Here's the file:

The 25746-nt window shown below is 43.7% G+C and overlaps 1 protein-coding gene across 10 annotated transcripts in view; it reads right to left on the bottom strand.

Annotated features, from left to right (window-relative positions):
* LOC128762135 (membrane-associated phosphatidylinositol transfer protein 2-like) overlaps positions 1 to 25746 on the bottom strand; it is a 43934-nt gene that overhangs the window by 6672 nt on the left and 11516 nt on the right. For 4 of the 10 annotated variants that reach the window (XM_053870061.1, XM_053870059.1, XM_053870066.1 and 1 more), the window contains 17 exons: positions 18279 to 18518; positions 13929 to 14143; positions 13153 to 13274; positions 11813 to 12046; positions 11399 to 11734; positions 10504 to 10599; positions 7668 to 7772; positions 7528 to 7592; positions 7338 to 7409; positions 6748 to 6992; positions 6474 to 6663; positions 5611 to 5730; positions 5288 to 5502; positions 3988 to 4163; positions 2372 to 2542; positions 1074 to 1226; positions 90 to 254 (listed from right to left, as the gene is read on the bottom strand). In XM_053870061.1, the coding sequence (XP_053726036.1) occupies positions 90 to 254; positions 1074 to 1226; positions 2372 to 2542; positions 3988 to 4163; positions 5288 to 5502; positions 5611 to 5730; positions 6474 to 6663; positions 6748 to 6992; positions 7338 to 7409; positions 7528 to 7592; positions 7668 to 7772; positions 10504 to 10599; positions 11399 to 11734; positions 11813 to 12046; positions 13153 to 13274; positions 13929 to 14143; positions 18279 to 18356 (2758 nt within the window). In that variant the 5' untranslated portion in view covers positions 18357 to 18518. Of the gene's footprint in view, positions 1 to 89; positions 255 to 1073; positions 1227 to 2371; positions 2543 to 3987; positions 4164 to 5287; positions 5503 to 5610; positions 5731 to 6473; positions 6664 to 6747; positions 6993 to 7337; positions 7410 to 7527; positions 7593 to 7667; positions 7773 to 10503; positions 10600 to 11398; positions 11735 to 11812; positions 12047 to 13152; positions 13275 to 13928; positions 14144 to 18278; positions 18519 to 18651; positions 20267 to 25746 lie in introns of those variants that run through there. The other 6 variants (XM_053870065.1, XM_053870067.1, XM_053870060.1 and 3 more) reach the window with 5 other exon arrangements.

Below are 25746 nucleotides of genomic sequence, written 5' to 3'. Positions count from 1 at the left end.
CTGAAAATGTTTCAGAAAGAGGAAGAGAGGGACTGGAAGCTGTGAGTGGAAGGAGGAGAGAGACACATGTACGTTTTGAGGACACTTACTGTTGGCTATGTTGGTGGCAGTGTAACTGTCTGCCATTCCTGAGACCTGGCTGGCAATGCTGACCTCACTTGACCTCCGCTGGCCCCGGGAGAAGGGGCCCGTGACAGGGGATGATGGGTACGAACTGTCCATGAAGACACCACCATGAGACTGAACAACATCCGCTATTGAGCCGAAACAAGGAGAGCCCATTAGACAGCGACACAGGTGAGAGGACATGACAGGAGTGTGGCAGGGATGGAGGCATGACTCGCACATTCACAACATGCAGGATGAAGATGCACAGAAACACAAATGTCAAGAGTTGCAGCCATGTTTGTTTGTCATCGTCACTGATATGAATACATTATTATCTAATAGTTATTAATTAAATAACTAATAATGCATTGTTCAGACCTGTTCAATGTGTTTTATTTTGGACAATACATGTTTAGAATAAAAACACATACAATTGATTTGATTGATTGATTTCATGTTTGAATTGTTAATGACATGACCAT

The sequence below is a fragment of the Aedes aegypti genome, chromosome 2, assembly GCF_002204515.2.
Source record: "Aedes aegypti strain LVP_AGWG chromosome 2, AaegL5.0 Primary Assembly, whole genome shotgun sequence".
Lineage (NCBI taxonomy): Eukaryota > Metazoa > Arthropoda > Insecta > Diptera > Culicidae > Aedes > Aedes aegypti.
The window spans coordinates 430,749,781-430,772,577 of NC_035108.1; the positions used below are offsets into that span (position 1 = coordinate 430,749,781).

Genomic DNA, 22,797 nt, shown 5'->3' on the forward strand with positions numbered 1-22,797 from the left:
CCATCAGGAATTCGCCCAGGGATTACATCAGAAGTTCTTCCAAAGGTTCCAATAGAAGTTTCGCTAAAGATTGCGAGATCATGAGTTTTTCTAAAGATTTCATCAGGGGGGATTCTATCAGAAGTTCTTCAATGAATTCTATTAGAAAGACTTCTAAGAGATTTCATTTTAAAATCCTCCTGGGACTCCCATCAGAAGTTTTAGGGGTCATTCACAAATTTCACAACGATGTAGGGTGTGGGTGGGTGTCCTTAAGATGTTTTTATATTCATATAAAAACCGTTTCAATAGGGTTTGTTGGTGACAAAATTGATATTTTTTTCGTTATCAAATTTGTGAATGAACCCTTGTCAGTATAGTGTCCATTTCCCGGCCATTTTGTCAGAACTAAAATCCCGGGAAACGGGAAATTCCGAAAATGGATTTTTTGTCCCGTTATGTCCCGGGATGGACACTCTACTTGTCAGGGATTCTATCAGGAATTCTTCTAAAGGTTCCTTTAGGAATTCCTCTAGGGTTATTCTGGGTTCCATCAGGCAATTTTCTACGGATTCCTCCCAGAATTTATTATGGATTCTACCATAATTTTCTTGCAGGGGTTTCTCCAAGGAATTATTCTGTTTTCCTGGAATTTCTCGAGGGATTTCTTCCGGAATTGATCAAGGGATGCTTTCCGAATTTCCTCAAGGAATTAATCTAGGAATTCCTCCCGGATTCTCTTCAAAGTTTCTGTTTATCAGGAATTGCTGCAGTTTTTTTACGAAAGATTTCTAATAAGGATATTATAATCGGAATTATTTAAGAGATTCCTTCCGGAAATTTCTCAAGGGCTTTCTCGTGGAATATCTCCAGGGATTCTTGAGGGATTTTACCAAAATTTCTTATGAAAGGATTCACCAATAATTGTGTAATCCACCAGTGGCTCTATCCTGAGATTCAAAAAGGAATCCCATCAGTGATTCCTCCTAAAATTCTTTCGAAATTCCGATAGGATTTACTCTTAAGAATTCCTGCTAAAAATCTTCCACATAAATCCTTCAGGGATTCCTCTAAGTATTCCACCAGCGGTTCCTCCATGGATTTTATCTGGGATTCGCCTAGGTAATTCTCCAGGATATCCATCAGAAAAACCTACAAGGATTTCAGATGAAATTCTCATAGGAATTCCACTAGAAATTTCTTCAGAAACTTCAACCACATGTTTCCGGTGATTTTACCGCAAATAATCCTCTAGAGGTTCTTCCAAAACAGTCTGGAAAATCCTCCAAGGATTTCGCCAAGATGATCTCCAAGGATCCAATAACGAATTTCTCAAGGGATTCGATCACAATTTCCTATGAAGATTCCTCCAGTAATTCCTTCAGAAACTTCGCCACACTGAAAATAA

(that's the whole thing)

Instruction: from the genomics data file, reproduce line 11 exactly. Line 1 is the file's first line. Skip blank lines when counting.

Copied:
CCATCAGGAATTCGCCCAGGGATTACATCAGAAGTTCTTCCAAAGGTTCCAATAGAAGTTTCGCTAAAGATTGCGAGATCATGAGTTTTTCTAAAGATTTCATCAGGGGGGATTCTATCAGAAGTTCTTCAATGAATTCTATTAGAAAGACTTCTAAGAGATTTCATTTTAAAATCCTCCTGGGACTCCCATCAGAAGTTTTAGGGGTCATTCACAAATTTCACAACGATGTAGGGTGTGGGTGGGTGTCCTTAAGATGTTTTTATATTCATATAAAAACCGTTTCAATAGGGTTTGTTGGTGACAAAATTGATATTTTTTTCGTTATCAAATTTGTGAATGAACCCTTGTCAGTATAGTGTCCATTTCCCGGCCATTTTGTCAGAACTAAAATCCCGGGAAACGGGAAATTCCGAAAATGGATTTTTTGTCCCGTTATGTCCCGGGATGGACACTCTACTTGTCAGGGATTCTATCAGGAATTCTTCTAAAGGTTCCTTTAGGAATTCCTCTAGGGTTATTCTGGGTTCCATCAGGCAATTTTCTACGGATTCCTCCCAGAATTTATTATGGATTCTACCATAATTTTCTTGCAGGGGTTTCTCCAAGGAATTATTCTGTTTTCCTGGAATTTCTCGAGGGATTTCTTCCGGAATTGATCAAGGGATGCTTTCCGAATTTCCTCAAGGAATTAATCTAGGAATTCCTCCCGGATTCTCTTCAAAGTTTCTGTTTATCAGGAATTGCTGCAGTTTTTTTACGAAAGATTTCTAATAAGGATATTATAATCGGAATTATTTAAGAGATTCCTTCCGGAAATTTCTCAAGGGCTTTCTCGTGGAATATCTCCAGGGATTCTTGAGGGATTTTACCAAAATTTCTTATGAAAGGATTCACCAATAATTGTGTAATCCACCAGTGGCTCTATCCTGAGATTCAAAAAGGAATCCCATCAGTGATTCCTCCTAAAATTCTTTCGAAATTCCGATAGGATTTACTCTTAAGAATTCCTGCTAAAAATCTTCCACATAAATCCTTCAGGGATTCCTCTAAGTATTCCACCAGCGGTTCCTCCATGGATTTTATCTGGGATTCGCCTAGGTAATTCTCCAGGATATCCATCAGAAAAACCTACAAGGATTTCAGATGAAATTCTCATAGGAATTCCACTAGAAATTTCTTCAGAAACTTCAACCACATGTTTCCGGTGATTTTACCGCAAATAATCCTCTAGAGGTTCTTCCAAAACAGTCTGGAAAATCCTCCAAGGATTTCGCCAAGATGATCTCCAAGGATCCAATAACGAATTTCTCAAGGGATTCGATCACAATTTCCTATGAAGATTCCTCCAGTAATTCCTTCAGAAACTTCGCCACACTGAAAATAA